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Benchmarking the Future: A Dynamic, Multi-Regional, Multi-Sectoral Trade Model for the Analysis of Climate Policies

  • Gernot Klepper
  • Katrin Springer
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    For analyzing the impact of climate change and of international climate policies on the international division of labor and on regional welfare the use of a disaggregated multi–sectoral, multi–regional dynamic computable general equilibrium model is appropriate. This paper discusses the problems of defining an appropriate benchmark against which policy simulations and climate change impacts can be assessed. It explicitly considers regionally differentiated growth rates by basing the development of the parameters which determine human and physical capital growth, technical progress and technology diffusion as well as savings decisions on historical developments and estimates in the literature. A sensitivity analysis of important parameters is performed.

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    File URL: https://www.ifw-members.ifw-kiel.de/publications/benchmarking-the-future-a-dynamic-multi-regional-multi-sectoral-trade-model-for-the-analysis-of-climate-policies/kap976.pdf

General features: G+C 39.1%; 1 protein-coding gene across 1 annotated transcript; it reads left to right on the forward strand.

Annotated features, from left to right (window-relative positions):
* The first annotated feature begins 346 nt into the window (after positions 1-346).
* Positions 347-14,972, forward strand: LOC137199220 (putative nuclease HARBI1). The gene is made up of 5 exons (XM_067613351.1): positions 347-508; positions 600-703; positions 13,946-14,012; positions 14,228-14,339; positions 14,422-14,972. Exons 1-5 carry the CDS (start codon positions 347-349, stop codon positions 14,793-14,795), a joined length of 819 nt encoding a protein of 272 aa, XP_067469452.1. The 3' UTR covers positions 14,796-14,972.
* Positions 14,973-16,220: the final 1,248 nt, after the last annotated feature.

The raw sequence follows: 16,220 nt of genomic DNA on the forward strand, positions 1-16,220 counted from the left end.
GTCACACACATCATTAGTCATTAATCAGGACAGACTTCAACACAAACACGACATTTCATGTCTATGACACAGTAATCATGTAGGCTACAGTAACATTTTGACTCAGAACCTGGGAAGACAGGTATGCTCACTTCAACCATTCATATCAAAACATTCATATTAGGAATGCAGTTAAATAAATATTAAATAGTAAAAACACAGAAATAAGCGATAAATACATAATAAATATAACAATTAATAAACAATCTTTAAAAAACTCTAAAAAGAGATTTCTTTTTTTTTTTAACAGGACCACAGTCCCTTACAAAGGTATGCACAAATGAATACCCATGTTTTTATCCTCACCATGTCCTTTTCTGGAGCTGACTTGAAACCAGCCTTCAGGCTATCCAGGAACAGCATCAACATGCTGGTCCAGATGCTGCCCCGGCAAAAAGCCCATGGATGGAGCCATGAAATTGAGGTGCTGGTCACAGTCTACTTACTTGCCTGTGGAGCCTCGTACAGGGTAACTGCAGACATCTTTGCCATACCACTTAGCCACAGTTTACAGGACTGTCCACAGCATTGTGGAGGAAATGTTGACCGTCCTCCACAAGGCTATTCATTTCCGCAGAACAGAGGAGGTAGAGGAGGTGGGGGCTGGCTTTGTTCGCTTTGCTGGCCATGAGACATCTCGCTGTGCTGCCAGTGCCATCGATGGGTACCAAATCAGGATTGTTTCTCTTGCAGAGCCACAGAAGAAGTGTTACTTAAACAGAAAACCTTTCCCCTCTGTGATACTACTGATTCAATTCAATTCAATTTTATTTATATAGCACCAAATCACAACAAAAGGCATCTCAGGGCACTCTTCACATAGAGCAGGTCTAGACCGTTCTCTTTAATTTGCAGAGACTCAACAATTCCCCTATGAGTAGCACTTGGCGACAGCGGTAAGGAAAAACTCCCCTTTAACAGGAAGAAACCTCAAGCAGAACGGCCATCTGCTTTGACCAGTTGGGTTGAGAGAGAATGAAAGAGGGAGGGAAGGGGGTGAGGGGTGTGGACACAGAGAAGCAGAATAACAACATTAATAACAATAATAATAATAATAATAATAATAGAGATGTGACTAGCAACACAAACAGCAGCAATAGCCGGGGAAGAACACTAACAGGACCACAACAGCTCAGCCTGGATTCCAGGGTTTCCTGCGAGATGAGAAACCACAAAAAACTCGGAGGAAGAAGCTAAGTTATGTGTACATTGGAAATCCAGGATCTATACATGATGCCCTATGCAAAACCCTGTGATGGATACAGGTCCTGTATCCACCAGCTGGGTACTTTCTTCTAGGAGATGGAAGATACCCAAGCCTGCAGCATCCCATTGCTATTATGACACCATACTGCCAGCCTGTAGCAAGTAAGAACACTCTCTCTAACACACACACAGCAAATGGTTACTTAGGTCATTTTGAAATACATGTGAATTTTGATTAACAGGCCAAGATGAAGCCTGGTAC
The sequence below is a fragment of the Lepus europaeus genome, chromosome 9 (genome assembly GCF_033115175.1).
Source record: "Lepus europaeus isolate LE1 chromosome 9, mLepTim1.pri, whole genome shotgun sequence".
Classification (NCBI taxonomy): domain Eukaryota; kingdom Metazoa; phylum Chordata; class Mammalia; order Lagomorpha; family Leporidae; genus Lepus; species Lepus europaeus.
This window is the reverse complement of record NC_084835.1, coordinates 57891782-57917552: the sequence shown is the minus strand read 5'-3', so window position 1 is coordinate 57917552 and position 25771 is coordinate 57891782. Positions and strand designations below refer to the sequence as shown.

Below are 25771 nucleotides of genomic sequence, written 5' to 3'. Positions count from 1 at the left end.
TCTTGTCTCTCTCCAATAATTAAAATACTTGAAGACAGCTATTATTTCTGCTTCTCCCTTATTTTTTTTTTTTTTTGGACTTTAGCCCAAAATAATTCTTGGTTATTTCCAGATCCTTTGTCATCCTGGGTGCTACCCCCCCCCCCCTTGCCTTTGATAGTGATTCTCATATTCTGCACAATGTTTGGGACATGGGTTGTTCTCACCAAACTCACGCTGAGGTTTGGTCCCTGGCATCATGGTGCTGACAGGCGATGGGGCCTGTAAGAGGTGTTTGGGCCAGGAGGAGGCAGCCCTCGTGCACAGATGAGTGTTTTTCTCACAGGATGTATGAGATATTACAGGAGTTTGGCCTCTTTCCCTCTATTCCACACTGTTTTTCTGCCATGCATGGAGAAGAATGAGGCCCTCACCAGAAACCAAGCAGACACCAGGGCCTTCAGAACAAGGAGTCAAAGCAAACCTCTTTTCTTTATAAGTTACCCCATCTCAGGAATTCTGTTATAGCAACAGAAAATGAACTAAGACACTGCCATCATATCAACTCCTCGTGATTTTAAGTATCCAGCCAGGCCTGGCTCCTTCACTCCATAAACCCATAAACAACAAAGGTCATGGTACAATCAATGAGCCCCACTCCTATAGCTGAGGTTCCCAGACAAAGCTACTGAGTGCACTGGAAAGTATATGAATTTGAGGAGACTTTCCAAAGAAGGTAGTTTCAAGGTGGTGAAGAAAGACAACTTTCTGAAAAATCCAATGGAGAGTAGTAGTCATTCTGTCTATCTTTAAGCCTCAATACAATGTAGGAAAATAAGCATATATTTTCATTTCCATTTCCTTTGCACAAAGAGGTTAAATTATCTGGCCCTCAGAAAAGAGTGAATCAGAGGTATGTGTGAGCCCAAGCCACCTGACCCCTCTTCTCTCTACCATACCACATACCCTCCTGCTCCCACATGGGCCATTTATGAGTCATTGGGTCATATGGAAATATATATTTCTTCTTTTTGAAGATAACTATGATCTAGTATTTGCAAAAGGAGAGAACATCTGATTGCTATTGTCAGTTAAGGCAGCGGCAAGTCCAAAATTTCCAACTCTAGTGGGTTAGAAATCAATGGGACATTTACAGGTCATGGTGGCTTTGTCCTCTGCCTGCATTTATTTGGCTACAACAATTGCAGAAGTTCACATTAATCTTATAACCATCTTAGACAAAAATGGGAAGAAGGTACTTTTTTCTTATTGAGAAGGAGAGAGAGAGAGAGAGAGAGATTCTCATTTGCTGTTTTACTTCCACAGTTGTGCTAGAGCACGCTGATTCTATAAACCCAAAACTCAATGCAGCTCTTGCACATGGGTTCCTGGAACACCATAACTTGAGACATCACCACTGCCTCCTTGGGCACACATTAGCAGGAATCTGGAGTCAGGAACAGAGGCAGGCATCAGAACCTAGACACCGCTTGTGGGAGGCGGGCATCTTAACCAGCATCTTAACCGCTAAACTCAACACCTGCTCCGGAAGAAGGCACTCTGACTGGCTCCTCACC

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    Paper provided by Kiel Institute for the World Economy in its series Kiel Working Papers with number 976.

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    Length: 70 pages
    Date of creation: Apr 2000
    Date of revision:
    Handle: RePEc:kie:kieliw:976
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    1. Nordhaus, William D, 1991. "To Slow or Not to Slow: The Economics of the Greenhouse Effect," Economic Journal, Royal Economic Society, vol. 101(407), pages 920-37, July.
    2. Psacharopoulos, George, 1993. "Returns to investment in education : a global update," Policy Research Working Paper Series 1067, The World Bank.
    3. N. Gregory Mankiw & David Romer & David N. Weil, 1990. "A Contribution to the Empirics of Economic Growth," NBER Working Papers 3541, National Bureau of Economic Research, Inc.
    4. Christiane Kurtze & Katrin Springer, 1999. "Modelling the Economic Impact of Global Warming in a General Equilibrium Framework," Kiel Working Papers 922, Kiel Institute for the World Economy.
    5. Robert E. Hall & Charles I. Jones, . "The Productivity of Nations," Working Papers 96012, Stanford University, Department of Economics.
    6. Robert E. Hall & Charles I. Jones, 1999. "Why Do Some Countries Produce So Much More Output per Worker than Others?," NBER Working Papers 6564, National Bureau of Economic Research, Inc.
    7. Springer, Katrin, 1998. "The DART general equilibrium model: A technical description," Kiel Working Papers 883, Kiel Institute for the World Economy.
    8. Schmidt-Hebbel, K. & Serven, L., 1997. "Saving Across the World: Puzzles and Policies," World Bank - Discussion Papers 354, World Bank.
    9. Gregory Mankiw, 1995. "The Growth of Nations," Brookings Papers on Economic Activity, Economic Studies Program, The Brookings Institution, vol. 26(1, 25th A), pages 275-326.
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